Questions about students with disabilities

Discussion in 'General Education' started by nstructor, Oct 21, 2020.

  1. nstructor

    nstructor Cohort

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    Oct 21, 2020

    1) Who is supposed to modify assignments for students with IEPS-the regular ed teacher, the special ed teacher, or both?
    2) If a student does no work or a very bare minimum, shouldn't they receive a failing grade?
    Thanks for your help!
     
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  3. agdamity

    agdamity Fanatic

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    Oct 21, 2020

    If the student is in a general education class, the general education teacher needs to make the modifications. The special ed teacher could be used as a resource to determine modifications. If the student is doing nothing, the two should work together to determine how to make the work more accessible to the student.
     
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  4. Backroads

    Backroads Aficionado

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    With something as intense as a modification of should be a team thing. The sped teacher would be an excellent resource for determining what of the curriculum the student can reasonably do.
     
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  5. waterfall

    waterfall Virtuoso

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    Oct 21, 2020

    In my current state, modifications are not allowed to be included on IEPs unless the student has an intellectual disability. I teach mild/moderate, so therefore no students in my program have modifications. That was a big adjustment when I moved here.

    In my home state, modifications were very common (at least back when I was doing field experiences/student teaching) for students with even mild disabilities. In all of the schools I was in, the sped teacher was in charge of these. Providing the modifications and many of the accommodations was considered a major part of the job. My dad was also a sped teacher and this was how things worked in his district as well.

    That said, my home state also has a rule that no sped teacher can have more than 16 students, and it's very common for there to be one sped teacher per grade level. Services are almost exclusively "co-teaching" and the sped teacher is considered part of the grade level team.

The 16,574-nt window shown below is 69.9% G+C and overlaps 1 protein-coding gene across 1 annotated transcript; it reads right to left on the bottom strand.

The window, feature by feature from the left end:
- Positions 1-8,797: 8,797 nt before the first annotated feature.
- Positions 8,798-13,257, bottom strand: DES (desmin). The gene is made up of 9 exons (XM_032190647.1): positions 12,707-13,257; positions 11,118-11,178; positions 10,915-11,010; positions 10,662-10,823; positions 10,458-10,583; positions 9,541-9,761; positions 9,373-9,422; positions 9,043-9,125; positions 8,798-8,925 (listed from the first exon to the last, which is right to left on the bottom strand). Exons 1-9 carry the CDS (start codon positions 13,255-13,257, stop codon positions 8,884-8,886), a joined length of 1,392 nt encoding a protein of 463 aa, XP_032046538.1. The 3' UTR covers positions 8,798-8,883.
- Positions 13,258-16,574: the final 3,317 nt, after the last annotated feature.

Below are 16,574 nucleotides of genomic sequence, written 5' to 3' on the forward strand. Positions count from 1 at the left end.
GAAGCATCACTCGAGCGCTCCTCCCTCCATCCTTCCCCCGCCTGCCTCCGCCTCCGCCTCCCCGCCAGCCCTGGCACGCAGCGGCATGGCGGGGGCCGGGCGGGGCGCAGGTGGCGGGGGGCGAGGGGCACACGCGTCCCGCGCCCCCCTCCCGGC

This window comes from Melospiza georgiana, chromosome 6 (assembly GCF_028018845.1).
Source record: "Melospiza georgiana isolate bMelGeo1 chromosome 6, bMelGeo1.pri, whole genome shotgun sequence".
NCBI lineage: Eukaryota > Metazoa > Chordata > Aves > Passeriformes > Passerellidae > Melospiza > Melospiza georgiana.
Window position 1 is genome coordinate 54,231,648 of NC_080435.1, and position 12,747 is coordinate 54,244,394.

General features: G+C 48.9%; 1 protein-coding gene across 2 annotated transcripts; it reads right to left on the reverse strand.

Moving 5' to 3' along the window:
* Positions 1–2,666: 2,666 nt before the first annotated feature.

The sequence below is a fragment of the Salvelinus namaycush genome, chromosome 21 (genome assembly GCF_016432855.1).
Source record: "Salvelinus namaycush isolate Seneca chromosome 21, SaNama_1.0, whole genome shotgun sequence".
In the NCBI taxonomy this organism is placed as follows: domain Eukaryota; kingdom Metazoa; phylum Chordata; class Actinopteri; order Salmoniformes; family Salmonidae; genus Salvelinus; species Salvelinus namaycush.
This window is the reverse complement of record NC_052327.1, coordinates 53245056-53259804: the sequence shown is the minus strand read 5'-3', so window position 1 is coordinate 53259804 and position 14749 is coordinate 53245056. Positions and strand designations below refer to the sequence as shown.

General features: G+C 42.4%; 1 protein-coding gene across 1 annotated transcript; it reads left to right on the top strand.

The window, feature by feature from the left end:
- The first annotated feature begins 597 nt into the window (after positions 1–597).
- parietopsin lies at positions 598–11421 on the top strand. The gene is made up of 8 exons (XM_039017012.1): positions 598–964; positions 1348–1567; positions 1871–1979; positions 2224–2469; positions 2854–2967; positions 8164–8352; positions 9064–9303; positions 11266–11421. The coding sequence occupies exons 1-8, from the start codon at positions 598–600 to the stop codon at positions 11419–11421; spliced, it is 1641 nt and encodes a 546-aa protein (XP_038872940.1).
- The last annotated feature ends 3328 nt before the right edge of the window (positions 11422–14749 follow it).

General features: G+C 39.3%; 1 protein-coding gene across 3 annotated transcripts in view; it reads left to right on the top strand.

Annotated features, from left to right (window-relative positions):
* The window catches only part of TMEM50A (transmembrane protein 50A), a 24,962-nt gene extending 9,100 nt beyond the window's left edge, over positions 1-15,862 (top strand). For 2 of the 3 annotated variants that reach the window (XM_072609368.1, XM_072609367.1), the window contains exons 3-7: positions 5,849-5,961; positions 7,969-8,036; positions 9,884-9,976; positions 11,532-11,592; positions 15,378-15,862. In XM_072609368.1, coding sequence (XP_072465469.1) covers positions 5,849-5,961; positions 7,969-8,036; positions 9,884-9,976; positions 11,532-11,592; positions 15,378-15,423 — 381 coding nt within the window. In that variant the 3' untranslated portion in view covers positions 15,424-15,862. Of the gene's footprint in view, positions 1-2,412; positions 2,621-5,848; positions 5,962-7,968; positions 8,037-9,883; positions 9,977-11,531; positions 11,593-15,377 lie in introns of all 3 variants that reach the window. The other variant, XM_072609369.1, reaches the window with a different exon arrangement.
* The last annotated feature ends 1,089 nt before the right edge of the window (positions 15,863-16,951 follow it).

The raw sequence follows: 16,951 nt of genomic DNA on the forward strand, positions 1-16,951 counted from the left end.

Here, we have many more students and are part of the sped team, not a grade level team. Covid has majorly changed everything, but in normal years I work with 4 grade levels and 12+ gen ed teachers. A "normal" caseload is around 25-35 students, but I've had up to 50. My school is the only one in the district that has two sped teachers; all of the others have one K-6 teacher. I was K-5 in a previous school and I was the only teacher K-6 when I was hired at my current school. My services are all pull out. Gen ed teachers are in charge of accommodations. If I were to do something like read all tests aloud to every child that has that accommodation, that's literally all I'd ever do.

    Your second question is pretty loaded and would depend on a variety of factors. We use standards based grading here, on a 1-4 system, so effort really plays no part in grades. It's all just based on the data surrounding the standard, and like I said, we can't modify anything. So a child who does no work would likely be receiving all 1s because there is no evidence they are mastering any standards. We wouldn't just be able to accept that a kid is going to do no work, though. We'd have to be doing tons of behavior interventions, behavior plan(s), tweaking the accommodations, having problem solving meetings, etc.
     
  6. vickilyn

    vickilyn Multitudinous

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    Oct 22, 2020

    To back this up a little more, if just any teacher can modify lessons for students with disabilities, why have a teacher who has acquired the Teacher of Students with Disabilities, or SPED designation? I spent my money and took the time to attend the graduate level courses that earned me the TOSD certificate. I learned a lot, put a lot of time into understanding how a myriad of disabilities can, and do, impact the ability or how students learn. There is no magic bullet or single modification that will make a student with disabilities into a so-called "normal student". There are, however, many measured steps that can be taken to help the child learn to cope and be successful, and that is the bread and butter zone of the SPED teacher.

    FWIW, when a special needs child "does no work", that is usually a pretty clear signal that the child needs more help to be successful. Do some just give up, figuring that they will fail anyway? Yes, they do. Do some become so frustrated in what they can't do that they prefer to simply not try? Yes, when you fail enough times, continuing to try starts to feel like a fool's errand. There is nothing simple, in most cases, when you are dealing with children who have special needs.
     
    Last edited: Oct 22, 2020
  7. Tired Teacher

    Tired Teacher Groupie